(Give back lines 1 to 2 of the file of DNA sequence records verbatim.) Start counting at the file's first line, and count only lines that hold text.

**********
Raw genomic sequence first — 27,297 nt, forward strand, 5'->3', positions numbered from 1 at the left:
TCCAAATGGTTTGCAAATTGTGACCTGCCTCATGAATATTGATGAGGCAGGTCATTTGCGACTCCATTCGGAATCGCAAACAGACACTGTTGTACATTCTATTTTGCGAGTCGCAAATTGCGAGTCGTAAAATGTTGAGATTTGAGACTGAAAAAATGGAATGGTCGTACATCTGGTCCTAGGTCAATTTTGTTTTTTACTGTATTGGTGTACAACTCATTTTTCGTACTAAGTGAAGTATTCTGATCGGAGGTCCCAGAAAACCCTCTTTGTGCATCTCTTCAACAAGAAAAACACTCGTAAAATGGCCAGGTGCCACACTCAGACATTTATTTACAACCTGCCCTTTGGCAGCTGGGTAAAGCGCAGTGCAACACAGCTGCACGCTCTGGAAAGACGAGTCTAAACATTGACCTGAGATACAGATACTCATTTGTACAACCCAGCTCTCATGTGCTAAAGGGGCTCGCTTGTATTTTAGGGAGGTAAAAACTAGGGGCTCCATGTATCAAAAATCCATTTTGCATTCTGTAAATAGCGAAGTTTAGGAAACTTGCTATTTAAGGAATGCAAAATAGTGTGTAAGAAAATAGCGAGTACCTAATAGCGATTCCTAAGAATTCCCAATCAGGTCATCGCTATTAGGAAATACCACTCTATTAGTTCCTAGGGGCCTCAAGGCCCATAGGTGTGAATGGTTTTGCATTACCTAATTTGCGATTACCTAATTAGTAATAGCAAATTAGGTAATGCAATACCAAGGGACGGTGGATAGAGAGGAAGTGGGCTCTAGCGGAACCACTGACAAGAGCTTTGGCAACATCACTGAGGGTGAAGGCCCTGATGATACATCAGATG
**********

Raw genomic sequence first — 27,297 nt, forward strand, 5'->3', positions numbered from 1 at the left:
TCCAAATGGTTTGCAAATTGTGACCTGCCTCATGAATATTGATGAGGCAGGTCATTTGCGACTCCATTCGGAATCGCAAACAGACACTGTTGTACATTCTATTTTGCGAGTCGCAAATTGCGAGTCGTAAAATGTTGAGATTTGAGACTGAAAAAATGGAATGGTCGTACATCTGGTCCTAGGTCAATTTTGTTTTTTACTGTATTGGTGTACAACTCATTTTTCGTACTAAGTGAAGTATTCTGATCGGAGGTCCCAGAAAACCCTCTTTGTGCATCTCTTCAACAAGAAAAACACTCGTAAAATGGCCAGGTGCCACACTCAGACATTTATTTACAACCTGCCCTTTGGCAGCTGGGTAAAGCGCAGTGCAACACAGCTGCACGCTCTGGAAAGACGAGTCTAAACATTGACCTGAGATACAGATACTCATTTGTACAACCCAGCTCTCATGTGCTAAAGGGGCTCGCTTGTATTTTAGGGAGGTAAAAACTAGGGGCTCCATGTATCAAAAATCCATTTTGCATTCTGTAAATAGCGAAGTTTAGGAAACTTGCTATTTAAGGAATGCAAAATAGTGTGTAAGAAAATAGCGAGTACCTAATAGCGATTCCTAAGAATTCCCAATCAGGTCATCGCTATTAGGAAATACCACTCTATTAGTTCCTAGGGGCCTCAAGGCCCATAGGTGTGAATGGTTTTGCATTACCTAATTTGCGATTACCTAATTAGTAATAGCAAATTAGGTAATGCAATACCAAGGGACGGTGGATAGAGAGGAAGTGGGCTCTAGCGGAACCACTGACAAGAGCTTTGGCAACATCACTGAGGGTGAAGGCCCTGATGATACATCAGATG